Thursday, January 15, 2009

A model of consistency

Habs coach Guy Carbonneau said it often earlier in the season that he would love to see his team be more consistent, especially when it came to its effort level.

But when injuries start to mount and raw rookies have to be integrated into the lineup, a team's consistency is often the first casualty. Strangely enough, the opposite has been true of the Canadiens this season, and that's what has Carbonneau the most pleased about his team's progress despite a long list of key injuries.

"I'm not surprised with how certain players have responded, but I am surprised by the consistency we've shown over the last month, month and a half," Carbonneau said following his team's 3-2 yawner of a win over the Nashville Predators at the Bell Centre Thursday night. "You say everyone is replaceable in the short-term, but long-term that becomes tougher. Yet we continue to do the things necessary to win."

Carbonneau's not joking. When Christopher Higgins went down in a 4-1 win over Calgary at the Bell Centre on Dec. 9, the Habs had a 15-6-5 record. Saku Koivu went down a game later, and Alex Tanguay would follow on Dec. 30. The Higgins injury triggered a three-game slide but since then the Habs have a record of 10-2-1, a run that began with the return of Mike Komisarek to the lineup on Dec. 18.

Komisarek once again played an excellent game Thursday in a contest where it was difficult to find the highlights, logging a game-high 25:52 of ice time, blocking six shots and dishing out four hits. Prior to getting hurt, Komisarek wasn't playing his best hockey and I think he would have been the first to say that. But since his return he's been everything the Canadiens have needed and more.

"I hate to say this, but it's about finding a way to win," Komisarek said afterwards.

He admitted the game felt weird even to the players, and that the Habs two-shot second period was the height of tear-inducing boredom.

"That second period reminded of the start of a game when two teams are trying to feel each other out," he said. "We had a good start to the game with good flow and guys supporting each other, but any time you get only two shots you're not going to have much success."

Tom Kostopoulos had a pretty succinct analysis of the lethargy both teams seemed to fall prey to in the game.

"They were changing their lines every 20 seconds, every whistle, just to slow the game down," he said. "We had trouble getting going. It was a strange game."

But it was a win, one that came on the backs of goals by the streaking Andreis; Kostitsyn and Markov. Kostitsyn now has nine goals and five assists in 10 games since Dec. 27, which is significant for him because last year he scored 19 of his 26 goals as of the very same date. He had seven goals prior to Dec. 27 last year, and he had six as of that date this year. But his recent stretch suggests he might be able to improve on last year's torrid second half he put together.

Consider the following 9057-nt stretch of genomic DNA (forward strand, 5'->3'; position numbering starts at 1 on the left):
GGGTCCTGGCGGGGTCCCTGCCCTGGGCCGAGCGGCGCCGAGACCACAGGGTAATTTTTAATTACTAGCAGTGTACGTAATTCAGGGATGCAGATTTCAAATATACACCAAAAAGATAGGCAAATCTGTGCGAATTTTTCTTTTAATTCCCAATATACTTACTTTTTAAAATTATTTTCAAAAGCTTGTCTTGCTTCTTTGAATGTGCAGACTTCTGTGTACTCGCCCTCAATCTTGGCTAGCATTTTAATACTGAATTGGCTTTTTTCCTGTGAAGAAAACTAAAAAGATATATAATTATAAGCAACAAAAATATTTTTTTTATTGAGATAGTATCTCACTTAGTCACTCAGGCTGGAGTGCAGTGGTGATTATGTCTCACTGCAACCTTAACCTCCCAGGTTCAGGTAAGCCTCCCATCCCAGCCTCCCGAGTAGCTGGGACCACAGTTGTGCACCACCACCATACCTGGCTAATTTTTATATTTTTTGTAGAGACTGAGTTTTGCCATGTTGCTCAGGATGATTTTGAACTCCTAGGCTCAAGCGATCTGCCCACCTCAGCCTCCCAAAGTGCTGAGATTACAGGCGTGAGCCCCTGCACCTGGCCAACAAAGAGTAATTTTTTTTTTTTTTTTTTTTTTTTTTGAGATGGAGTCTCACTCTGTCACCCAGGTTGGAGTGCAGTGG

As for Markov, his goal and assist Thursday gives him two goals and five assists over a five-game point streak. It's no surprise that his streak coincides with the Habs own season-high streak of five games with a power play goal.

"We're working hard on the power play, trying to move the puck well and shoot more," Markov said. "That's what we've been doing the last few games and it's been working, so we have to keep doing it."

What would greatly help the power play would be to win a few more faceoffs, which is probably a bigger factor in the Habs struggles this year than the departure of Mark Streit.

Montreal was 1-for-5 in the faceoff circle on the power play Thursday, and the one draw they won came in their own end. Robert Lang has consistently been Carbonneau's go-to guy for that first faceoff in the offensive end, and Lang has just as consistently lost a great majority of those draws.

This is where the team misses Saku Koivu the most, because even though his faceoff percentage isn't ridiculously high, he somehow manages to win most of the important faceoffs he takes. The quicker he can come back to provide a solution to this problem the better the Habs power play will become, which is good news considering it's been clicking at 30.7 per cent over the last five games.


Topham said...

"What would greatly help the power play would be to win a few more faceoffs, which is probably a bigger factor in the Habs struggles this year than the departure of Mark Streit."

Pretty bold claim. Can you back it up?

I rmember an awful lot of PPs with possession in the zone and no goals. How are those accounted for?

Arpon Basu said...

When you're watching the Habs power play, just notice how long it takes them to establish presence in the offensive zone when they lose the first faceoff. You can't score when you're fumbling around the neutral zone or retrieving pucks behind your own net. But I will give you one thing, Streit was the man in charge of bringing up the puck and gaining the blue line, either through an effective dump or by skating it in himself. So, in that sense, they are missing Streit, but I just don't understand why a team with so many skilled players can't find someone to take care of this seemingly simple task.